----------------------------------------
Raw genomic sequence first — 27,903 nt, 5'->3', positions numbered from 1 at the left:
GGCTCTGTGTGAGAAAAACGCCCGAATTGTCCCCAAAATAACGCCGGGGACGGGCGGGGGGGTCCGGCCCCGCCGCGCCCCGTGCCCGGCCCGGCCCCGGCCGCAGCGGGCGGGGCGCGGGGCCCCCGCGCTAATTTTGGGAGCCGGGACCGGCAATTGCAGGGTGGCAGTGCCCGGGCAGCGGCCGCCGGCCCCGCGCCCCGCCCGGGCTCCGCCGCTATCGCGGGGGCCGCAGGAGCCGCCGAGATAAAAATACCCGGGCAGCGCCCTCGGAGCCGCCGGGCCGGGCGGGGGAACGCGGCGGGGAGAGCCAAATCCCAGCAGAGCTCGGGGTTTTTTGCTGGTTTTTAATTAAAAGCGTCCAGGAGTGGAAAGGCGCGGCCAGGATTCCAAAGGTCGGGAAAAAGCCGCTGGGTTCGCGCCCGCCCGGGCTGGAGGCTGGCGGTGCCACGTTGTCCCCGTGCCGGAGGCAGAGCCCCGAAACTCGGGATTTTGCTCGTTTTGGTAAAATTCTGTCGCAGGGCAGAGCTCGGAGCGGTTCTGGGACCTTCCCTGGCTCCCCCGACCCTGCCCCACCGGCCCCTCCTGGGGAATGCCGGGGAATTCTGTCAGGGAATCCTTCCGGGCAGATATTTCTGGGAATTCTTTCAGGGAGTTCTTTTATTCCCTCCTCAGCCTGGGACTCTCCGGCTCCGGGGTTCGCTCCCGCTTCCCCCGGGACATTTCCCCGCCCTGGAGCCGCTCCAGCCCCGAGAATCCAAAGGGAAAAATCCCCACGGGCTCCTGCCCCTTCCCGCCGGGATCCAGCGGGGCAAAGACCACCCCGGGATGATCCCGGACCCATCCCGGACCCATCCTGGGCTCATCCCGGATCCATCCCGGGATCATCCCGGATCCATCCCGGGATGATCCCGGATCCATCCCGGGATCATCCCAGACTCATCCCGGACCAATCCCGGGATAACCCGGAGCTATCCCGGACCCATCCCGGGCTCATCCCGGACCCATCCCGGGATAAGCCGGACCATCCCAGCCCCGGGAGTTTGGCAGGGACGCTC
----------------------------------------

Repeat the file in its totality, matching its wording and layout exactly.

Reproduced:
Raw genomic sequence first — 27,903 nt, 5'->3', positions numbered from 1 at the left:
GGCTCTGTGTGAGAAAAACGCCCGAATTGTCCCCAAAATAACGCCGGGGACGGGCGGGGGGGTCCGGCCCCGCCGCGCCCCGTGCCCGGCCCGGCCCCGGCCGCAGCGGGCGGGGCGCGGGGCCCCCGCGCTAATTTTGGGAGCCGGGACCGGCAATTGCAGGGTGGCAGTGCCCGGGCAGCGGCCGCCGGCCCCGCGCCCCGCCCGGGCTCCGCCGCTATCGCGGGGGCCGCAGGAGCCGCCGAGATAAAAATACCCGGGCAGCGCCCTCGGAGCCGCCGGGCCGGGCGGGGGAACGCGGCGGGGAGAGCCAAATCCCAGCAGAGCTCGGGGTTTTTTGCTGGTTTTTAATTAAAAGCGTCCAGGAGTGGAAAGGCGCGGCCAGGATTCCAAAGGTCGGGAAAAAGCCGCTGGGTTCGCGCCCGCCCGGGCTGGAGGCTGGCGGTGCCACGTTGTCCCCGTGCCGGAGGCAGAGCCCCGAAACTCGGGATTTTGCTCGTTTTGGTAAAATTCTGTCGCAGGGCAGAGCTCGGAGCGGTTCTGGGACCTTCCCTGGCTCCCCCGACCCTGCCCCACCGGCCCCTCCTGGGGAATGCCGGGGAATTCTGTCAGGGAATCCTTCCGGGCAGATATTTCTGGGAATTCTTTCAGGGAGTTCTTTTATTCCCTCCTCAGCCTGGGACTCTCCGGCTCCGGGGTTCGCTCCCGCTTCCCCCGGGACATTTCCCCGCCCTGGAGCCGCTCCAGCCCCGAGAATCCAAAGGGAAAAATCCCCACGGGCTCCTGCCCCTTCCCGCCGGGATCCAGCGGGGCAAAGACCACCCCGGGATGATCCCGGACCCATCCCGGACCCATCCTGGGCTCATCCCGGATCCATCCCGGGATCATCCCGGATCCATCCCGGGATGATCCCGGATCCATCCCGGGATCATCCCAGACTCATCCCGGACCAATCCCGGGATAACCCGGAGCTATCCCGGACCCATCCCGGGCTCATCCCGGACCCATCCCGGGATAAGCCGGACCATCCCAGCCCCGGGAGTTTGGCAGGGACGCTC